Arion Lyre

91. The Sundial by Shirley Jackson, with an introduction by Diane Johnson, and with illustrations by Miles Hyman

The Sundial by Shirley Jackson, with an introduction by Diane Johnson, and with fifteen color illustrations by Miles Hyman, June 2011.

Shirley Jackson made a distinctive contribution to the literature of suburban angst and domestic dysfunction associated with the 1950s. Jackson’s better-known novels, such as The Haunting of Hill House and We Have Always Lived in the Castle, blend humor, fantasy, and jarring sociological truth in such a way that she was labeled as both a science fiction writer and exponent of the mad housewife, as well as a social satirist. Her one moment of great fame attended the controversial publication of her 1948 New Yorker story “The Lottery”, about the cold-blooded persecution of a normal wife and mother by her small-town neighbors. In the judgment of The New Yorker critic Joseph Mitchell, The Sundial, written ten years later, is Jackson’s best novel. Here the object of her comic treatment is the end of the world, as it is imagined and meticulously prepared for by a privileged New England family.


As critic Diane Johnson writes in her introduction to the Arion edition:  “In The Sundial, Jackson was at some pains to locate the story in a contemporary but non-specific era, when people had cars but also corset stays, and a Victorian reluctance to mention ‘lower extremities’. This timeless quality has insured that the pleasures of this small, delicious work have endured. Like Animal Farm, it has something permanently important to say about human society, in this case about fear, power, and leadership.

“The wealthy Hallorans, living together in a sumptuous mansion, include several generations of ill-assorted people: Lionel, the presumptive heir to the estate, is newly dead, possibly murdered by his forceful stepmother, the domineering Orianna. Her husband, Lionel's ineffectual father Richard, the son of the founder, is the one with the money, but Orianna is the absolute ruler. Under her thumb are their daughter-in-law, Lionel's widow Maryjane, and their monstrous little girl Fancy, Richard's sister Aunt Fanny, the governess Miss Ogilvie, and the handsome ‘librarian’, the obliging Essex.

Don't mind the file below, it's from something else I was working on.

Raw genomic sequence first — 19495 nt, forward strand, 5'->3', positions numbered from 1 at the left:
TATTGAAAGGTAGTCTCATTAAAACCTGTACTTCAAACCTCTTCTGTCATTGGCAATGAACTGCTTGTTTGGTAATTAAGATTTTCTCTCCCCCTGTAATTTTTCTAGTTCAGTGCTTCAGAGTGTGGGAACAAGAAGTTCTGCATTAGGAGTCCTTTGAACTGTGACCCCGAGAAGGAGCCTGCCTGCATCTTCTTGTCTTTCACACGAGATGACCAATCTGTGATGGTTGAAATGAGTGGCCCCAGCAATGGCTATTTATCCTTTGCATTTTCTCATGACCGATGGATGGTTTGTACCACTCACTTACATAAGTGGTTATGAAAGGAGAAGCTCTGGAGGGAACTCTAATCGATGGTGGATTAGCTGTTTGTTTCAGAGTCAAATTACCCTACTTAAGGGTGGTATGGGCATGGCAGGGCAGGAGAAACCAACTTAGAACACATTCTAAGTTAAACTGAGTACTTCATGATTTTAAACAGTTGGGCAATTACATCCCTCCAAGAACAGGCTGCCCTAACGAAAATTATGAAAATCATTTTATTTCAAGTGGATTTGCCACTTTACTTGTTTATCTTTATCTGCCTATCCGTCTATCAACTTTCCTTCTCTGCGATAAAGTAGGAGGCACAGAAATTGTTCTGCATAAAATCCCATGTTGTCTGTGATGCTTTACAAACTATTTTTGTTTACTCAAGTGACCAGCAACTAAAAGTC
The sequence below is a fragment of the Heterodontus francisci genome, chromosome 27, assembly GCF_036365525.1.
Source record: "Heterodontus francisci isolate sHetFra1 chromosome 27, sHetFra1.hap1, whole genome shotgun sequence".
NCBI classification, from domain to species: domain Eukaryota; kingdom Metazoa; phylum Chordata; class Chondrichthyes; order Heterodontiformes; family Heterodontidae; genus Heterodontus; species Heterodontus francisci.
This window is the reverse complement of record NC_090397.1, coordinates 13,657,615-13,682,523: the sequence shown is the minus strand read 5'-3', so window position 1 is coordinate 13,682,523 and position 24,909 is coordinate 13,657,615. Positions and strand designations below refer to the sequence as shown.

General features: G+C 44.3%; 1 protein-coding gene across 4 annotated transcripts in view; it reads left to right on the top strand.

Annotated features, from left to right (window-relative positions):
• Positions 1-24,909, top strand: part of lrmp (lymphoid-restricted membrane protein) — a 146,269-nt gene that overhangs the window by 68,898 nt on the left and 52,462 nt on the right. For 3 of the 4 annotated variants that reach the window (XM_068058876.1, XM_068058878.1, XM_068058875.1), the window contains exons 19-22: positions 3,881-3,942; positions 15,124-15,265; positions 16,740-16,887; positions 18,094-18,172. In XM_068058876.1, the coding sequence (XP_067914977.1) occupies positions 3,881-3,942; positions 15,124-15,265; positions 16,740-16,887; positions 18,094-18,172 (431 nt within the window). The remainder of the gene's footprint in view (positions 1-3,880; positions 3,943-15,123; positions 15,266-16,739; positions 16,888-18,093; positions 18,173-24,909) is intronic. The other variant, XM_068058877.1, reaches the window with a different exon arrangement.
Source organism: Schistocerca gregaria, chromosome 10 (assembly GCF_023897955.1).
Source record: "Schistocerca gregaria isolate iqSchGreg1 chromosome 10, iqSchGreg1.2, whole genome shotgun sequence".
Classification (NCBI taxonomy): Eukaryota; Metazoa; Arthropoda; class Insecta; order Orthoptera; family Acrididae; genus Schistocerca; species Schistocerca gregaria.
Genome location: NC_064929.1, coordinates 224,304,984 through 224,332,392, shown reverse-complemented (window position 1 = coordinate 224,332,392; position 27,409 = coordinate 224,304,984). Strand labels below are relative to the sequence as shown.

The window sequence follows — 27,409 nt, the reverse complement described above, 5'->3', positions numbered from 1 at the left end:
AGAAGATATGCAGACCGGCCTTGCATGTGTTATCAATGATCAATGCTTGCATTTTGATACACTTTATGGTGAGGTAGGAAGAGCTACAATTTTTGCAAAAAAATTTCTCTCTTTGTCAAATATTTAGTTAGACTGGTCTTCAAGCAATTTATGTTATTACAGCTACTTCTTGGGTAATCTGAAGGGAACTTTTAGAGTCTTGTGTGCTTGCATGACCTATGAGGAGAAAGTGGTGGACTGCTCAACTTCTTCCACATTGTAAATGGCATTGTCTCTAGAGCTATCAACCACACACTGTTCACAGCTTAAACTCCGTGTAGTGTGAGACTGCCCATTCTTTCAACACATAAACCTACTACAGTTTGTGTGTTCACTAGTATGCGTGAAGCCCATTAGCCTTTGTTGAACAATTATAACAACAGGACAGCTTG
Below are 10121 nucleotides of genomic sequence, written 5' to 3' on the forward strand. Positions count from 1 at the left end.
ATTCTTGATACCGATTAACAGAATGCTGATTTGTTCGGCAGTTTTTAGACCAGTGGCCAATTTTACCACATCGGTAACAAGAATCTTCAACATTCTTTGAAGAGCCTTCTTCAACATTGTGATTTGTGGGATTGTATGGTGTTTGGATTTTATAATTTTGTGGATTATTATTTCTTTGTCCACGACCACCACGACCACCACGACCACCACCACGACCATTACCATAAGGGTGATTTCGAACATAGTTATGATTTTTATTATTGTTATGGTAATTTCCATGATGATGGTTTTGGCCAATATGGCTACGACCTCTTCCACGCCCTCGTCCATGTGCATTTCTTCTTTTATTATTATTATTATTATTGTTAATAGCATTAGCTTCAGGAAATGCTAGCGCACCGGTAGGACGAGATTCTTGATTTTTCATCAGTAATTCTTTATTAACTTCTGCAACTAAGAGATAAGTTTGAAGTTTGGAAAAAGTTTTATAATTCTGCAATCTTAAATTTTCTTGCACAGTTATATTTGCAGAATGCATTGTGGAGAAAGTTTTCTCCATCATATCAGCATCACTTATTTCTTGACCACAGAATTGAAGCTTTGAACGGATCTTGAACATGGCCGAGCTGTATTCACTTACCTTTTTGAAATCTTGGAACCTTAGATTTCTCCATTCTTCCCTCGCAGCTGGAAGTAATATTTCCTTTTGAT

“One morning, Aunt Fanny, walking in the garden, receives a warning from the ghost of her father that the world is soon to come to an end. He instructs her that the family must stay inside the house. The assembled company has of course no way of assessing the probability of Aunt Fanny's prophecy being true, and is not disposed to question it. Instead, they trustfully fix on a day, August 31, as the day of the cataclysmic event, and as this draws nearer, give the farewell party for the villagers, draw up rules of behavior for the new world they will find afterwards, and batten down the house to await whatever is to come.

The Sundial, written in 1959, seven years before Jackson's death, came at a time of imminent social changes. The 1950s were a particularly sensitive time for women in general. Powerful and useful during the war, they were now sidelined to take up their earlier, docile roles as wives, secretaries, nurses, teachers and moms — restrictions widely and keenly felt but still lacking unifying figures or a voice for objection. Betty Friedan would not write The Feminine Mystique until 1963, MS magazine would not be published until 1972. Talented women like Jackson could have recourse to sedition: though (or because) she was a wife and mother of four, her work would express female anger and sense of powerlessness.

“Her work is, finally, satiric and more nearly related to, say, Swift or Hawthorne than to Poe. Writing in Salon magazine, the critic Laura Miller has observed that when it comes to her place in American letters, Jackson could be ranked somewhere between Patricia Highsmith and Flannery O'Connor, and while that sort of comparison, as Miller herself says, does not describe Jackson's distinctive voice and concerns, it can also serve as a clue to her tone and worldview.”  


Diane Johnson is a leading figure in American letters: a novelist, essayist, critic, and screenwriter. She is known for her comic sensibility and occupies an admired place as an observer of the humorous and absurd in contemporary fiction and in society.  In a series of novels, Johnson has made her subject American expatriate life in Paris, producing Le Divorce, Le Mariage, and L’Affaire. Johnson’s earlier novels include The Shadow Knows, Lying Low, and Persian Nights. She is the author of the acclaimed literary biographies, Dashiell Hammet and Lesser Lives, several collections of essays, and the screenplay for “The Shining”. Johnson is a member of the American Academy of Arts and Letters and is a frequent contributor to the New York Review of Books on literary and cultural subjects. Johnson and her husband, Dr. John Murray, divide their time between San Francisco and Paris.


Miles Hyman is an American painter and illustrator living in Paris. He is the grandson of the author Shirley Jackson and brings a deep understanding of her life and work to this project. He previously illustrated  Jackson’s famous short story “The Lottery” for an edition published by Farrar Straus & Giroux. Hyman was born in Bennington, Vermont, in 1962. He attended Wesleyan University and moved to Paris in 1985 to study drawing at the École des Beaux-Arts. For five years he was involved in music, performing with the Choeur de l’Orchestre de Paris under Daniel Barenboïm. As an illustrator he has worked for the French publishers Gallimard, le Seuil, and Hachette, and the newspaper Le Monde. In the United States, his work has appeared in books for Knopf, Viking, and Chronicle Books, as well as The New Yorker and New York Times. His drawings and paintings are exhibited in galleries in France and Switzerland.

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